Although Lauzon had offers to shoot Hollywood action films after Night Zoo (1987), he instead presented the Léolo script to producer Lyse Lafontaine. Lafontaine stated the screenplay had been rejected by other producers and was difficult to read, but she found it "magic" and produced it with Aimée Danis. The film had a $5 million budget.
Singer Ginette Reno was cast as the mother after initially rejecting the role, finding the subject matter was "too violent and rough." She was persuaded to star in the film, believing it might win her new fans, even if others were shocked by it. For the title role, Maxime Collin was cast at age 11.
For the part of the Word Tamer, who reads Léolo's writings, Lauzon cast his mentor, university professor Pierre Bourgault. Although in reality Bourgault is a strong proponent of the Quebec sovereignty movement, Lauzon denied he was cast for political reasons. A bodybuilder, Yves Montmarquette, portrayed Fernand for the scenes after the character builds up his muscles. The film's French producers asked Lauzon to use actor Pierre Richard in the film, which he did not.
The film was shot over 58 days beginning in the fall of 1991, originally in Montreal. In one scene, Léolo is seen sitting in front of a house, which was where Jean-Claude Lauzon was born. Reno spent three months filming Léolo over the fall of 1991. A second stage of filming took place briefly in Sicily.
Lafontaine found shooting the film difficult because of Lauzon's emotional swings, although Reno found him affectionate. Lauzon asserted those who found him too temperamental to work with did not know him well, and he had a history of good relations with film departments. In one scene, a boy commits an act of bestiality with a tied-down cat. Lauzon initially intended to use a puppet for the cat in a rehearsal, but the actor objected that it would be ridiculous, insisting on a real cat.
The film was entered into the Cannes Film Festival and screened on 17 May 1992, where it received a standing ovation. At Cannes, Lauzon supposedly told juror Jamie Lee Curtis he wanted to have sex with her, which Los Angeles Times writer Kenneth Turan believed compromised the film's prospects of winning the Palme d'Or. It was screened at the 1992 Toronto International Film Festival and the New York Film Festival in September 1992, distributed by Fine Line Features. The film opened in Quebec in June, and in the U.S. in February 1993. It had a release in 70 countries in total.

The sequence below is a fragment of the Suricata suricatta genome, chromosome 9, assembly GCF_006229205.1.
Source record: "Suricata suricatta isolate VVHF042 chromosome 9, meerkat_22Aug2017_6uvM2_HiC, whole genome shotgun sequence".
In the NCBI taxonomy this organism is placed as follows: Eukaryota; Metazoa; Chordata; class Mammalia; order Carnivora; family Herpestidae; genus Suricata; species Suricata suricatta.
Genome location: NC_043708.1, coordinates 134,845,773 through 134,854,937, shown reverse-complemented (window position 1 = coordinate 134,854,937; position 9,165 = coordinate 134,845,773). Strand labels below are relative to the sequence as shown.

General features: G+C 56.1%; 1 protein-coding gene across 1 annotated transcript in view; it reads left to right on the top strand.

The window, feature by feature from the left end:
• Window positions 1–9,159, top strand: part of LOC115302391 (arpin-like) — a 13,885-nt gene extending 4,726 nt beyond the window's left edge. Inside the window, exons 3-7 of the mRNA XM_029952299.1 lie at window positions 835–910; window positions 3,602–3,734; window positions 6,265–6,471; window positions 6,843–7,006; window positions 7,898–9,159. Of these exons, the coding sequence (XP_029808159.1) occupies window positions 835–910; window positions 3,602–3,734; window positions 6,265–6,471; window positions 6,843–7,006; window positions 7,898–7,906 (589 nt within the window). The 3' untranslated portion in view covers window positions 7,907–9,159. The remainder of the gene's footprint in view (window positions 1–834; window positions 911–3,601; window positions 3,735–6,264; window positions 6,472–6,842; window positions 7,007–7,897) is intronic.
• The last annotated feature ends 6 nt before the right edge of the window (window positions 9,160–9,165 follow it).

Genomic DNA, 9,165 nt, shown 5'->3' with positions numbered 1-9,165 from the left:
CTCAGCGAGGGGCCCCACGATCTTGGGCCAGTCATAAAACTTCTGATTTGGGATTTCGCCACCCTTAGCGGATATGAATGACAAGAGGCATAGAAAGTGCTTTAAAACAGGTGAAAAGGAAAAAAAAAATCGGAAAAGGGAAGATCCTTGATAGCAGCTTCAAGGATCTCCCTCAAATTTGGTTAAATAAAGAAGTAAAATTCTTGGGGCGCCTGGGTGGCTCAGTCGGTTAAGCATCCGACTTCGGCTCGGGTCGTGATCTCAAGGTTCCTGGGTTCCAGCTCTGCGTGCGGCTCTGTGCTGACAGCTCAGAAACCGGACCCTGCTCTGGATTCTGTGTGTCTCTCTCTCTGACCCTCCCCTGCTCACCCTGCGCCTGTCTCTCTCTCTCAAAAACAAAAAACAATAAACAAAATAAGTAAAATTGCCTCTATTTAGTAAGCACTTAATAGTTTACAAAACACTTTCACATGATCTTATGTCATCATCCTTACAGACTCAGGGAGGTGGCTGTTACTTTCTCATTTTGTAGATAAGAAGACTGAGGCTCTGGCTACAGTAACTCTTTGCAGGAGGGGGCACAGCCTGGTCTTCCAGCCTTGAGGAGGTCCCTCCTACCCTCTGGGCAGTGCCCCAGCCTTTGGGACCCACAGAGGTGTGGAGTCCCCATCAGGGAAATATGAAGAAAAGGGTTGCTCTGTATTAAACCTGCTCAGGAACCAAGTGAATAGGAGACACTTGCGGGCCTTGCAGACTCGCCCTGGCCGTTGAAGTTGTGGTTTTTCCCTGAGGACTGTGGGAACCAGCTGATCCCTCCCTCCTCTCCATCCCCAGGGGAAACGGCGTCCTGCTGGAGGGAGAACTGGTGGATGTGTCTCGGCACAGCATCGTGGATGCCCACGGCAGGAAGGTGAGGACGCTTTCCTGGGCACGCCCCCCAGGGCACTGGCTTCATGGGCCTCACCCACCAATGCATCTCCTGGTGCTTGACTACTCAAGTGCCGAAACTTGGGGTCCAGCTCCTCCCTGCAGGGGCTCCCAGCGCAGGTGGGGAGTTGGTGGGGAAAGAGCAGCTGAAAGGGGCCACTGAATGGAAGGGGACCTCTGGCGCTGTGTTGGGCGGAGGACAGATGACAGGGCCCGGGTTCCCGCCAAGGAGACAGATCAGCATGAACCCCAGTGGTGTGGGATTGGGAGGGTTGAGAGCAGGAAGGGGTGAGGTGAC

After Lauzon was killed in the northern Quebec plane crash in 1997, CBC Television, Télé-Québec and Showcase aired Night Zoo and Léolo in August, and Serge Losique announced an outdoor screening for Léolo at the Montreal World Film Festival in September. In 2014, Léolo was selected for a 2K digital restoration for a screening in the Cannes Classics selection of the 2014 Cannes Film Festival. The restoration was carried out by the Elephant project and Cinémathèque québécoise, and it was the first Canadian film screened for Cannes Classics.
After opening at Place des Arts in Montreal on June 4, 1992, the film made $100,000 after its first week. The film had a total of 110,000 admissions in Quebec theatres. In its first weekend in two New York theatres, it made $31,009, which was considered a successful launch.
According to Box Office Mojo, the film finished its run grossing $611,703 domestically. It was one of the highest grossing films worldwide for distributor Alliance Films. It did particularly well in Germany and Spain, while it did not perform well in the U.S.
Canadian critic Brian D. Johnson, writing for Maclean's, said the film "elevates Canadian cinema to new heights of creative ambition and achievement." Roger Ebert gave the film four stars, writing "Léolo is an enchanting, disgusting, romantic, depressing, hilarious, tragic movie, and it is quite original- one of the year's best. I have never seen one like it before." Janet Maslin of The New York Times called Léolo "daring, bracingly original" and initially "whimsical." Kenneth Turan of The Los Angeles Times praised it as "extraordinary." Peter Brunette of The New York Times wrote "It's a bizarre, occasionally upsetting film, but its underlying portrait-of-the-artist-as-a-young-man theme couldn't be more classic." David Denby of New York magazine panned the film as "the most maladroit film I've seen in ages."